Germany has long been a haven for foreign students who seek a solid education without demanding astronomical prices elsewhere, writes Der Spiegel magazine website on Thursday.
Germany 186,000 international students currently pay the same as locals - usually a maximum of € 100 a semester, which typically includes half price ticket transportation and health insurance.
But when the government gives Saxony state university of choice earlier this year to decide whether to prosecute the high cost of student non-EU foreigners, many thought it could pave the way for a national initiative to go.
So far, only one university in Leipzig have taken the offer, the magazine writes. From this September, music and theater academy HMT will hike costs for international students per year from € 220 to € 3,600 today.
"We do not want to be as cheap as possible, but as good as possible," said Dean Robert Ehrlich HMT magazine. Competing schools in Amsterdam and Madrid have a higher charge for foreigners, he added.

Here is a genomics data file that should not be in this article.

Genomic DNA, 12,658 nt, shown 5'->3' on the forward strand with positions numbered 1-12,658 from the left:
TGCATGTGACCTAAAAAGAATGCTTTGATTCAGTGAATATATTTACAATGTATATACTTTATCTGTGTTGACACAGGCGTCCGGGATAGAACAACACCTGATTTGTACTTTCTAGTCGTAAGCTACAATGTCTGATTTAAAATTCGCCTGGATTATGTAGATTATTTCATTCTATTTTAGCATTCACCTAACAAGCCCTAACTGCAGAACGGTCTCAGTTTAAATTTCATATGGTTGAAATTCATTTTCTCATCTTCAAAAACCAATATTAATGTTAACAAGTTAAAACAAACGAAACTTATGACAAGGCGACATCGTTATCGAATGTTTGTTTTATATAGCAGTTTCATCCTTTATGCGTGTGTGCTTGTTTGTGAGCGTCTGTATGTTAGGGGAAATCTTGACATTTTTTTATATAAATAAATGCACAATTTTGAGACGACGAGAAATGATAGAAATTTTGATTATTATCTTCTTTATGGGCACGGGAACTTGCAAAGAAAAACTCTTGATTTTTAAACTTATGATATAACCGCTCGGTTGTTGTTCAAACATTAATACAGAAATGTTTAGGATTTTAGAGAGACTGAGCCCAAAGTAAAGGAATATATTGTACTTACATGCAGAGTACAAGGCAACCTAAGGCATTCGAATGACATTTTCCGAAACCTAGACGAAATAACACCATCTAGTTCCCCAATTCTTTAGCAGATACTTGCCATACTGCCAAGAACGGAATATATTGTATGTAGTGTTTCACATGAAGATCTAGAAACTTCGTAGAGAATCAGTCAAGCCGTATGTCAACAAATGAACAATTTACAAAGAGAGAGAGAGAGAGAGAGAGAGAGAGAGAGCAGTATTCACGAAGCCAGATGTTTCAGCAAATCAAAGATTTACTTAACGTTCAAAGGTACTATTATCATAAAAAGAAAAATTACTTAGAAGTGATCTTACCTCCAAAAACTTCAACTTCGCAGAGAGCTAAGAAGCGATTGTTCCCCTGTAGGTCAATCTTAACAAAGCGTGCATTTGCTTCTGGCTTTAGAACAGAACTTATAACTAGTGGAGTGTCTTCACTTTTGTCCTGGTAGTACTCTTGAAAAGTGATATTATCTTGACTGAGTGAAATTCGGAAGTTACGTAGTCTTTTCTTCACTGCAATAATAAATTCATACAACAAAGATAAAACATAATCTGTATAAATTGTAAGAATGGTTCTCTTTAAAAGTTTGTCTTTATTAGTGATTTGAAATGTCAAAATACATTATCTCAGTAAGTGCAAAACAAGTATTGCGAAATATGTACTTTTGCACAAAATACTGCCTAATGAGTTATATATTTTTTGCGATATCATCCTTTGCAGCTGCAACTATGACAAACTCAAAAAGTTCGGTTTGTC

And HMT could be a model for higher education in Germany, with calls for a differentiated fee for foreign students is getting hard over the last few years.
In 2010, the Minister of Science Rhine-Westphalia Andreas Pinkwart demanded that "rich foreigners have to pay what it is worth to study in one of the world's most prestigious scientific."
And in 2012, the Association of German Science Sponsor calling Germany to follow the Netherlands, Sweden and the UK lead in demanding a minimum of € 10,000 annual fee for foreign students, which will bring in an extra € 1.2 billion a year for the German education sector.
Cost of education as a very controversial subject in Germany, however, remains to be seen whether the university could introduce them - even for foreign students - in the face of militant student body at the time.
In 2006, for example, the University of Bonn tried to ask non-EU students for an additional € 150 per semester to cover the cost of German language courses and classroom orientation. However, the university decided to eliminate the cost of just three years later in response to student protests continue.
Saxony rule changes could prove equally controversial if other universities take advantage of their right to decide whether to charge foreigners, but at the cost HMT is the exception rather than the rule.
Critics fear the higher costs would lose valuable German foreign students, who mostly interested in very low cost, and point to a lot of people complained about the lack of skilled workers and the desperate need to attract the best brains from abroad.